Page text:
Math Routines
for the
DPRG Outdoor Robot Challenge

David P. Anderson

As a follow on to the previous post concerning techniques for running the outdoor navigation challenges, here are some basic math routines that might be handy for dealing with coordinate systems, transforms, odometry, and GPS.

1. Basic odometry.

For two wheel differential drive, robot's position is tracked in 2D Cartesian space with the values X,Y and Heading.
a. calculate distance and heading since last sample
distance = (left_encoder + right_encoder)/2;
heading += (right_encoder - left_encoder)/WHEEL_BASE;

Or heading can be read directly from compass or IMU and converted from degrees to radians: heading = compass / (180/PI);
b. accumulate position in X,Y
distance = distance / COUNTS_PER_INCH;
X += distance * sin(heading);
Y += distance * cos(heading);
WHEEL_BASE is a constant that is the distance between the drive wheels for a differentially steered platform. In this example it is specified in encoder counts, which is not handy, but see the update below for specifying in conventional units.

COUNTS_PER_INCH is a constant that relates encoder counts to distance traveled. It usually convenient to multiple the distance value by some constant number of encoder counts per inch (or meters or whatever) so that X and Y are expressed in conventional units rather than as encoder counts.

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Update: Odometry calculations with wheel size error and windup corrections. as referenced in Section 5, Navigation Calibration and Tuning.

a. calculate distance for each wheel
left_inches = (float)left_encoder / LEFT_COUNTS_PER_INCH;
right_inches = (float)right_encoder / RIGHT_COUNTS_PER_INCH;
distance = (left_inches + right_inches) / 2.0;

b. accumulate heading and clip to +- 360 degrees
theta += (left_inches - right_inches) / WHEEL_BASE;
theta -= (float)((int)(theta/TWOPI))*TWOPI;

c. accumulate location in X and Y
X += distance * sin(theta);
Y += distance * cos(theta);
This version of the odometry function uses a separate counts per inch constant for each wheel to allow for tuning out minor differences in wheel size, and to allow WHEEL_BASE to be specified in conventional units. It also clips the theta value to a single 360 degree range to prevent theta from "winding up" in the course of complex maneuvers.

2. Locate_target() distance and bearing.

The two values target_distance and target_angle are calculated by locate_target() and used by the navigation software to seek toward a target coordinate location at X_target, Y_target, from a robot located at X,Y.
a. calculate distance from robot location to target location
xd = X_target - X;
yd = Y_target - Y;
target_distance = sqrt((xd*xd)+(yd*yd));
b. calculate bearing from current heading to target
target_angle = (90 - (atan2(yd,xd)*(180/PI))) - (heading*(180/PI));

The navigation code uses the bearing to the target contained in target_angle to know if the target is left of its current heading ( <0) or right ( >0), and uses target_distance to know when it has arrived at the target.

3. Distance and heading between two latitude/longitude coordinates.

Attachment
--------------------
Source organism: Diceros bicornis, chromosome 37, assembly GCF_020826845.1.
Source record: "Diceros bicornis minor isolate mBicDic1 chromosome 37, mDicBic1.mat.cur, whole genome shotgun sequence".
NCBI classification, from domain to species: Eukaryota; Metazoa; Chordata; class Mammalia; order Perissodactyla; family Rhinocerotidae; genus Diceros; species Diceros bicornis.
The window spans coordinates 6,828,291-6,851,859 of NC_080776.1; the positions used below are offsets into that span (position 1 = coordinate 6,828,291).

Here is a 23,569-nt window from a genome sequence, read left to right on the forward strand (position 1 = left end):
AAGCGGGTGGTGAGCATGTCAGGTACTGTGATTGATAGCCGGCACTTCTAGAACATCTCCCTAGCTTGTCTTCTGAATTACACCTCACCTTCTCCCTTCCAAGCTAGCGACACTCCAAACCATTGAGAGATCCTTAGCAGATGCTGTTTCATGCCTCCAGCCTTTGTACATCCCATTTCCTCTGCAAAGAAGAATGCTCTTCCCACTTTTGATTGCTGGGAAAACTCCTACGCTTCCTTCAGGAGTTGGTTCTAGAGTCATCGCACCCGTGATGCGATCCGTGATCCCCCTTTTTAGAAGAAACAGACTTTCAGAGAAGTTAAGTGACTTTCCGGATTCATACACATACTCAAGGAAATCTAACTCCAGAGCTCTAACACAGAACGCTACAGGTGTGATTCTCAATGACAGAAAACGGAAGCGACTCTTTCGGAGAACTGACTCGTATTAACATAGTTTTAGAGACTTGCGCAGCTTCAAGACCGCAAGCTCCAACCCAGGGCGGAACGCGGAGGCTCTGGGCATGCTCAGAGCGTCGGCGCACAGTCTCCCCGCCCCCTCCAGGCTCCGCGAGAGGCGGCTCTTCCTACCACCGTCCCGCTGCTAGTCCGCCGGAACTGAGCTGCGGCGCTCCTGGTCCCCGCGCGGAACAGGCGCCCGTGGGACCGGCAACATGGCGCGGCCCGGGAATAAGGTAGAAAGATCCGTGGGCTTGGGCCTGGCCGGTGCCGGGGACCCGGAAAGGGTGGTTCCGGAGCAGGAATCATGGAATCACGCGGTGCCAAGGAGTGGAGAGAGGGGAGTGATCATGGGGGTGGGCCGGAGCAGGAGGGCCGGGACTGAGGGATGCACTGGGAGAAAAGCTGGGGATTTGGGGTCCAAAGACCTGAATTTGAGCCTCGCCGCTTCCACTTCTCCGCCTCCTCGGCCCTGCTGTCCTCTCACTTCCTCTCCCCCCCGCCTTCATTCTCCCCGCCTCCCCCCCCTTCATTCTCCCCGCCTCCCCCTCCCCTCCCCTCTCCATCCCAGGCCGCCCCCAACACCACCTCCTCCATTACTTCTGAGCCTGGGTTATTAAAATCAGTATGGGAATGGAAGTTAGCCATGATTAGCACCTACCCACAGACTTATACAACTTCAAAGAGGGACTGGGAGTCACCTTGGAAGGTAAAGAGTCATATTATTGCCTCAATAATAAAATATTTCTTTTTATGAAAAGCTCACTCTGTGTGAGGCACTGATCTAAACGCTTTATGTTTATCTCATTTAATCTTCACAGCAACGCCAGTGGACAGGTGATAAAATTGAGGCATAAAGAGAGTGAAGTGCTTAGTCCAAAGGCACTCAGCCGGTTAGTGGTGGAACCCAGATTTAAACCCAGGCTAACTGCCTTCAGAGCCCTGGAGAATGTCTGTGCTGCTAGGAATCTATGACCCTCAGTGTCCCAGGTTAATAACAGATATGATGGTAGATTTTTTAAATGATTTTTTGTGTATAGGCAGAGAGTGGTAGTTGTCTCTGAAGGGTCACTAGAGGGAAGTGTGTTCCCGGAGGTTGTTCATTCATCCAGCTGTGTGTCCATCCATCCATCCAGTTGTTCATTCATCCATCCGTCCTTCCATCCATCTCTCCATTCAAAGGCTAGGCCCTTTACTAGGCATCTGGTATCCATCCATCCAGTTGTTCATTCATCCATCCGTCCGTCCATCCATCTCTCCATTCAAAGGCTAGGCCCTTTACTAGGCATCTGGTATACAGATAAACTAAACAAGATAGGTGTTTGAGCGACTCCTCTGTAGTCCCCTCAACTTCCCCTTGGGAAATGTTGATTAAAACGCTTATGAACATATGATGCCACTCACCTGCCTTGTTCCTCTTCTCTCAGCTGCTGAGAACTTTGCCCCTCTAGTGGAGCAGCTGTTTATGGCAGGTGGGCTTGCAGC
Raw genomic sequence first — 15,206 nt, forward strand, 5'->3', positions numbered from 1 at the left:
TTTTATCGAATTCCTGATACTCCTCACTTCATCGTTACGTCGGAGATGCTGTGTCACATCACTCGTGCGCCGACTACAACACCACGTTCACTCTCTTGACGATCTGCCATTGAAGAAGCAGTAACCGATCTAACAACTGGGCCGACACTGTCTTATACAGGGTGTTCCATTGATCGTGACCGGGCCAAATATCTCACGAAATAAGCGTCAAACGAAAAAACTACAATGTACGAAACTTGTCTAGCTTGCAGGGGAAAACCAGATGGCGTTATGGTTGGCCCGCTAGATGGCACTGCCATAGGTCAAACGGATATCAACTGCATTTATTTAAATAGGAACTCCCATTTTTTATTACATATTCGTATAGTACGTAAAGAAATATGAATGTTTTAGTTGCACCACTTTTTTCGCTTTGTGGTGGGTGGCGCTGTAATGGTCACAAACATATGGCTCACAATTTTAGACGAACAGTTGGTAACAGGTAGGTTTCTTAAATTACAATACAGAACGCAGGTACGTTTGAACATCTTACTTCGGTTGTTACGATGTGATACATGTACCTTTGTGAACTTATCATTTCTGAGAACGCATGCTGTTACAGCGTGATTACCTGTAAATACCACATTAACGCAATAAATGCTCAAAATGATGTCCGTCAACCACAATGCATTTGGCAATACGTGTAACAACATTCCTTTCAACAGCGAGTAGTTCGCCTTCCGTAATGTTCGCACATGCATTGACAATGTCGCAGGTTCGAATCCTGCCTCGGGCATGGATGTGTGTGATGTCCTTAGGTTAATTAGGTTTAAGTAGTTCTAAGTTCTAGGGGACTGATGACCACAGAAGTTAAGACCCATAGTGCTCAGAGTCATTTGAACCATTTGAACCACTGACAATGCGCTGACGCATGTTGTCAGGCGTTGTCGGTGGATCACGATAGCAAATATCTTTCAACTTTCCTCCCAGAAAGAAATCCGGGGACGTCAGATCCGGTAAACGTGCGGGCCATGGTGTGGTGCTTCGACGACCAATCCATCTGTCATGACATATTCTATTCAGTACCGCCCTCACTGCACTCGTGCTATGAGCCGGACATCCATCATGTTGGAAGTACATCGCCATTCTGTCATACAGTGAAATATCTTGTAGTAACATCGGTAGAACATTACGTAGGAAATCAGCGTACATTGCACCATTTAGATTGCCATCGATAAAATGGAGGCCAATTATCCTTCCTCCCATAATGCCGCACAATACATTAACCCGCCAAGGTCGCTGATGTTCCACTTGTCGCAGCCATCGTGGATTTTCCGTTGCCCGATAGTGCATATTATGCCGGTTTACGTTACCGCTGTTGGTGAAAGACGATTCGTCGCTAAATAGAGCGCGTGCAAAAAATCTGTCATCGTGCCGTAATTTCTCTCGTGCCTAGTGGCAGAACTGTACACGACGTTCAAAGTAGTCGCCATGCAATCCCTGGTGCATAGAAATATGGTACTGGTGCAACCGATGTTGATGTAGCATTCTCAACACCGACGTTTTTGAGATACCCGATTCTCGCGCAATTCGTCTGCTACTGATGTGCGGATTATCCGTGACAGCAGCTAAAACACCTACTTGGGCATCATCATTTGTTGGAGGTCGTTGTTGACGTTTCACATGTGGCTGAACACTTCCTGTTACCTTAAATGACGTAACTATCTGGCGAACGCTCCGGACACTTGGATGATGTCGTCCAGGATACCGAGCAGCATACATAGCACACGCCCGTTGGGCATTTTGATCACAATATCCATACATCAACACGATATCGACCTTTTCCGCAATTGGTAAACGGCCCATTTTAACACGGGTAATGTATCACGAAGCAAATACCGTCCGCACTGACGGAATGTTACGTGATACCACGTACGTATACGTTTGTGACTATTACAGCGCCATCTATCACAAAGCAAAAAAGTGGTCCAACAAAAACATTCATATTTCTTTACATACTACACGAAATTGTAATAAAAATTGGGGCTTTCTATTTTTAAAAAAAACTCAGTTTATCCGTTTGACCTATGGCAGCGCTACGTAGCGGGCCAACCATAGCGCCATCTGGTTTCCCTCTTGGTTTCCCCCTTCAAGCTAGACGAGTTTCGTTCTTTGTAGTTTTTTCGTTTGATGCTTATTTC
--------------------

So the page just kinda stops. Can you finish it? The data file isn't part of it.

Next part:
First coordinate pair is lat1,lon1, and second pair is lat2,lon2.

a. Define degrees per radian and nautical miles per degree:
#define NAUTICAL_MILES 3437.7387
#define METERS_PER_NM 1852
b. Then calculate angular distance between two lat,lon pairs:

n_distance = a_distance * NAUTICAL_MILES;
c. Calculate azimuth angle from lat1,lon1 to lat2,lon2:
* cos(a_distance)) / (cos(lat1/RADS)
* sin(a_distance)));
d. Bearing and distance from lat1,lon1 to lat2,lon2 in degrees and meters are:
degrees_azimuth = azimuth * RADS;
meters_distance = n_distance * METERS_PER_NM;

4. Convert GPS NMEA degrees_min.minutes format to decimal degrees.
Where deg_min is the NMEA latitude or longitude value after its conversion from ASCII to binary, and s is the ASCII character 'N', 'S', 'E', or 'W' for the sign.
double a,b,decimal_degrees;
if ((s == 'S') || (s == 'W')) deg_min = -deg_min;

a = (double)((int)(deg_min/100));
b = (double)deg_min - (a*100);
decimal_degrees = (a+(b/60));

5. Convert GPS lat/lon to robot X,Y.
Convert a location from lat/lon coordinates to local robot X,Y coordinates in inches. This uses a base_lat/base_lon location which is located at the robot's Cartesian coordinate 0,0.
#define FEET_PER_NM 6076.11549

input: double lat,lon,base_lat,base_lon;
output: float x, y;

y = (float)((lat - base_lat)*(NAUTICALMILES*FEET_PER_NM*12));
x = (float)((lon - base_lon)*((NAUTICALMILES*FEET_PER_NM*12)
* cos((lat+base_lat)/2)));

6. Rotate a target X,Y coordinate into new coordinate system defined by compass offset.
Compass offset is difference between compass heading and the robot's desired heading. This allows a robot using a compass, GPS, or IMU for steering or odometery to drive the same waypoint list in arbitrary orientations. So {0,1} is not necessarily north of {0,0}.
inputs: x_target, y_target, offset
outputs: new_x, new_y

offset = -offset; /* for clockwise rotations */

new_x = (x_target * cos(offset)) - (y_target * sin(offset));
new_y = (y_target * cos(offset)) + (x_target * sin(offset));

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Copyright (c) 2008 David P. Anderson. Verbatim copying and distribution of this entire article are permitted worldwide, without royalty, in any medium, provided this notice is preserved.